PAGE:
- Enforcing conditions imposed by another banking agency (Matrix No. 148)
Amendment would allow the appropriate federal banking agency for a depository institution, bank holding company or savings and loan holding company to enforce a written condition imposed on the institution or company by another federal banking agency. This would allow, for example, the Board (as the appropriate agency for a state member bank) to enforce a condition imposed on a state member bank by the FDIC in connection with the bank's application for deposit insurance.
The Board supports the amendment subject to a minor modification. The modification is designed to clarify that, regardless of what agency imposes a condition on a depository institution or holding company, only the appropriate federal banking agency for the depository institution or holding company has the authority to enforce the condition against the depository institution or holding company. (As under current law, the FDIC would retain its "back-up" authority under section 8(t) of the Federal Deposit Insurance Act (FDI Act) to take action against an insured depository institution if certain conditions are met.)
- Eliminate the special treatment of holding companies that control only ILCs and credit card banks under the cross-guarantee and "golden parachute" provisions of the FDI Act (Matrix Nos. 151 and 152)
Amendment would modify the cross-guarantee provisions of the FDI Act (12 U.S.C. § 1815(e)) to cover insured depository institutions whenever they are controlled by the same company and even if the parent company is not a bank holding company or a savings and loan holding company. In addition, the amendment would modify the "golden parachute" provisions of the FDI Act (12 U.S.C. § 1828(k)) to cover a company that owns an insured depository institution, but that is not a bank holding company or savings and loan holding company. Currently, these provisions do not apply to a company that owns one or more ILCs or credit card banks, but that is not otherwise a bank holding company or savings and loan holding company.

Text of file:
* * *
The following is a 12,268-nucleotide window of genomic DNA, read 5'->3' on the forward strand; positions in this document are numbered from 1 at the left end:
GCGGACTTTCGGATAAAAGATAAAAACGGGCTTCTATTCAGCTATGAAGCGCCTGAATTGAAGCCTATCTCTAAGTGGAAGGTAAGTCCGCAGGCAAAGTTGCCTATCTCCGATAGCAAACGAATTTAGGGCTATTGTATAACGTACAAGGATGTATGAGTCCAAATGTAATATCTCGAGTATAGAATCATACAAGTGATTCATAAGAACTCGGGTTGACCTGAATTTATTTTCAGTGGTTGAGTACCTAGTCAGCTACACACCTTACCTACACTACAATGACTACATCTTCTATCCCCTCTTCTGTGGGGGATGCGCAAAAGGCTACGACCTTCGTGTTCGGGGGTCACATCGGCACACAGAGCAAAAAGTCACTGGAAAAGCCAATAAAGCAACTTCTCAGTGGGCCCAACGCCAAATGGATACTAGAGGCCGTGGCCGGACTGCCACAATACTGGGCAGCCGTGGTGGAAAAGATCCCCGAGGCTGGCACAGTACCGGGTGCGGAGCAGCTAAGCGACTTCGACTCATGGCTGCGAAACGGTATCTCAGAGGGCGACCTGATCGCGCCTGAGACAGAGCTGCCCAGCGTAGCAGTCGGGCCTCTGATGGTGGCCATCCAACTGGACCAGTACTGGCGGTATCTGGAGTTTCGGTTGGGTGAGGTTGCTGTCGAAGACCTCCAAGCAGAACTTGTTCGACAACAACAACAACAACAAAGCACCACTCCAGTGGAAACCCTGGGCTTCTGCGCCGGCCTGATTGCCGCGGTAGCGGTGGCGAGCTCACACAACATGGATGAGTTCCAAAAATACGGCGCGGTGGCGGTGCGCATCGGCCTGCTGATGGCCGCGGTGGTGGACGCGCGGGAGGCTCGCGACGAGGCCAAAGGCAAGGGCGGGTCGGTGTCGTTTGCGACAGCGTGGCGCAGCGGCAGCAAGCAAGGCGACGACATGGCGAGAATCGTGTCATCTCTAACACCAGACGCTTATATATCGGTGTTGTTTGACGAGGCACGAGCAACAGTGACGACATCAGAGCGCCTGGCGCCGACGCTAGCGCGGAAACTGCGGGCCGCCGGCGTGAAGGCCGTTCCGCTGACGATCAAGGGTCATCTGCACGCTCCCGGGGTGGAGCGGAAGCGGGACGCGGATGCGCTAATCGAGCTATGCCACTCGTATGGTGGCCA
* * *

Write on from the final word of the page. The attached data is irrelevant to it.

While the Board supports these limited changes, the Board notes that these amendments would not alter the much more significant exemption for ILCs from the definition of "bank" in the BHC Act. The exemption for certain ILCs in the BHC Act permits a company to own an FDIC-insured ILC and avoid the activity restrictions and consolidated supervisory requirements that generally apply to the corporate owners of other insured banks.
- Contractual arrangements with a failed bank (Matrix No. 155)
Amendment would prohibit a party, for 90 days after the FDIC is appointed receiver or conservator for an insured depository institution, from exercising any contractual right the party may have to terminate, accelerate or declare a default under a contract with the failed institution, or obtain possession of collateral pledged under such a contract, unless the FDIC consented to the action.
- Barring convicted felons from participating in the affairs of an uninsured depository institution (Matrix No. 38)